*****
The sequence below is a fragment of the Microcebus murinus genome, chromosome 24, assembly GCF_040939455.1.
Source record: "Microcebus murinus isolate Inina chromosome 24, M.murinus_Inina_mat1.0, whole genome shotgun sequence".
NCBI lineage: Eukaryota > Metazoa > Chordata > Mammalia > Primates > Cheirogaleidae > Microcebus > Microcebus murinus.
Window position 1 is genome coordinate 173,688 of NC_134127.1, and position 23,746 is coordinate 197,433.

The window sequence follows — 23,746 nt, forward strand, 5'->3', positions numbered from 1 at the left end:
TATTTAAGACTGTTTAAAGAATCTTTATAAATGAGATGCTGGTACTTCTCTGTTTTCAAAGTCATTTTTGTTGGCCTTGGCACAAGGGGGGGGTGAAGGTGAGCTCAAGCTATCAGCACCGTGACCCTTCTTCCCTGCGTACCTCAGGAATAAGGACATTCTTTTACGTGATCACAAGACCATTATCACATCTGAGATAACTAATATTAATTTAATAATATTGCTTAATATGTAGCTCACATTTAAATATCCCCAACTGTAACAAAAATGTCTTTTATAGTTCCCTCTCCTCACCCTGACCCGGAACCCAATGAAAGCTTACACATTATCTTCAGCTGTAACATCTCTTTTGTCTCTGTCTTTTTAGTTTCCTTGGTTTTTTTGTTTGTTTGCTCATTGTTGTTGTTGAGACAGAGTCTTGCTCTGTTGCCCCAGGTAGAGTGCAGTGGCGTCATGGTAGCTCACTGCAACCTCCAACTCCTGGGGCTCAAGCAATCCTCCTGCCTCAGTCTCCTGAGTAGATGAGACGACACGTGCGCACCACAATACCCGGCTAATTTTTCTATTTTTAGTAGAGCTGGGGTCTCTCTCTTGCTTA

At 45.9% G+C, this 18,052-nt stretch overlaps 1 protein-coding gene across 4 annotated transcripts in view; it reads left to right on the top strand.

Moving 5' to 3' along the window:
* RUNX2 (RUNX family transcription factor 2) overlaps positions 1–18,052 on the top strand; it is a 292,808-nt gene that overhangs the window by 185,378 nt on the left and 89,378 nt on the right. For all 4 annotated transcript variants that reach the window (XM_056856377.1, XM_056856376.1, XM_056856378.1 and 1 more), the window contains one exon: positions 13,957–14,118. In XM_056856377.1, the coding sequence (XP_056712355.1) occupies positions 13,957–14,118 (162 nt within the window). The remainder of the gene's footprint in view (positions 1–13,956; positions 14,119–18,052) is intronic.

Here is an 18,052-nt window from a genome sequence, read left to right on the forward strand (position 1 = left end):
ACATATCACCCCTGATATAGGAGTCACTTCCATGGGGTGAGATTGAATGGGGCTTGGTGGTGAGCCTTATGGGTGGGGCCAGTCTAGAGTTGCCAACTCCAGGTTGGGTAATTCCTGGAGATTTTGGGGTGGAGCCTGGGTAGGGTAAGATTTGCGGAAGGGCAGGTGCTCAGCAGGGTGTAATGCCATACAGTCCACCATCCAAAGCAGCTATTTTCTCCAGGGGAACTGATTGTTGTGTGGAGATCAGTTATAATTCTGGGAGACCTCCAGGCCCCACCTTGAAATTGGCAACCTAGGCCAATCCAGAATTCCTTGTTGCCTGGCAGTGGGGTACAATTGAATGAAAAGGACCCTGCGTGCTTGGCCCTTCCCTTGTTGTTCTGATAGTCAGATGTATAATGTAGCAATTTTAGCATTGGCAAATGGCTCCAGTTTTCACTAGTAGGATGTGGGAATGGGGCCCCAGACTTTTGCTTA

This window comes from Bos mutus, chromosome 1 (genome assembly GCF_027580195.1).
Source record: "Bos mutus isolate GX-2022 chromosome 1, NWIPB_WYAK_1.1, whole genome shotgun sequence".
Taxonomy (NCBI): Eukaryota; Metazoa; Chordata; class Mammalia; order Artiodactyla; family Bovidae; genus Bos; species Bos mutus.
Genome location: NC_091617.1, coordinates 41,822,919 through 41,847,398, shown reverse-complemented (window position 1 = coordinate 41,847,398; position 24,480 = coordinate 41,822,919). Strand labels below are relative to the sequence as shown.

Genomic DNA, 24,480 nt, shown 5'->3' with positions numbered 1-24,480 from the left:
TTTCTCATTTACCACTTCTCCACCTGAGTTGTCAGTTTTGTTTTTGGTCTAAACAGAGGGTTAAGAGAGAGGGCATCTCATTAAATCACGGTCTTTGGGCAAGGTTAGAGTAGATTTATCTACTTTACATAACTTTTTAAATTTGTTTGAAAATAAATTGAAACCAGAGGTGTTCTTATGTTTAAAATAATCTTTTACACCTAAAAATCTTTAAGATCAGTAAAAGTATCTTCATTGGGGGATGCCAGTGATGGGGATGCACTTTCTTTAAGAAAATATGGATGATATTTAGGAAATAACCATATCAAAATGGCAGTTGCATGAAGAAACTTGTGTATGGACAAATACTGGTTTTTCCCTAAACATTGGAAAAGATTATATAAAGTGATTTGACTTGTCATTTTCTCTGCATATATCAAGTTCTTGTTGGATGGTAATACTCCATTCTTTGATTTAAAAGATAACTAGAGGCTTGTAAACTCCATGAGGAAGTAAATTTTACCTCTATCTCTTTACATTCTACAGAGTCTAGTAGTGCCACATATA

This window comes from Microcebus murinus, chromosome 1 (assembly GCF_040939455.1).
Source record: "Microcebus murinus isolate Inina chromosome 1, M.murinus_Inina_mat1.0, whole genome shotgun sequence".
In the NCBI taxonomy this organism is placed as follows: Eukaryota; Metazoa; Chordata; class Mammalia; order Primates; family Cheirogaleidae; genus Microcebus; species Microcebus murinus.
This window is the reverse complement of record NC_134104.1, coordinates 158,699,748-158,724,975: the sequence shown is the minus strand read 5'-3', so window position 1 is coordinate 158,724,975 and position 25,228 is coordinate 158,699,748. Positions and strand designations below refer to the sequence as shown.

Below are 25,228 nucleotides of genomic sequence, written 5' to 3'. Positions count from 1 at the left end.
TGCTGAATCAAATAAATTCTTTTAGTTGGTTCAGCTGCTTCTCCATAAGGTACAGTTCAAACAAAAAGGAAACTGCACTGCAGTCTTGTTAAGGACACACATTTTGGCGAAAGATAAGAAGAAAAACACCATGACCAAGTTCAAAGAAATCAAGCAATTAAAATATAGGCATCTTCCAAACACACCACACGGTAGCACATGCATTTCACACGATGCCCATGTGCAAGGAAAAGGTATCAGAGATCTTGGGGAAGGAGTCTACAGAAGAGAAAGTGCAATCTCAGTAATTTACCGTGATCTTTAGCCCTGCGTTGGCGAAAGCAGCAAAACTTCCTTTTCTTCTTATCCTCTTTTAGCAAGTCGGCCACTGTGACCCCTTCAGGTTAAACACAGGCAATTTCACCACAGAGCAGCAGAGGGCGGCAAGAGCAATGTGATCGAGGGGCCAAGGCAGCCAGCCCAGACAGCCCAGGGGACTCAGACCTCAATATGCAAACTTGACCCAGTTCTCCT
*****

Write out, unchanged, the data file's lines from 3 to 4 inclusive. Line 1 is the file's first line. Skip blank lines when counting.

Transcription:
NCBI lineage: Eukaryota > Metazoa > Chordata > Mammalia > Primates > Cheirogaleidae > Microcebus > Microcebus murinus.
Window position 1 is genome coordinate 173,688 of NC_134127.1, and position 23,746 is coordinate 197,433.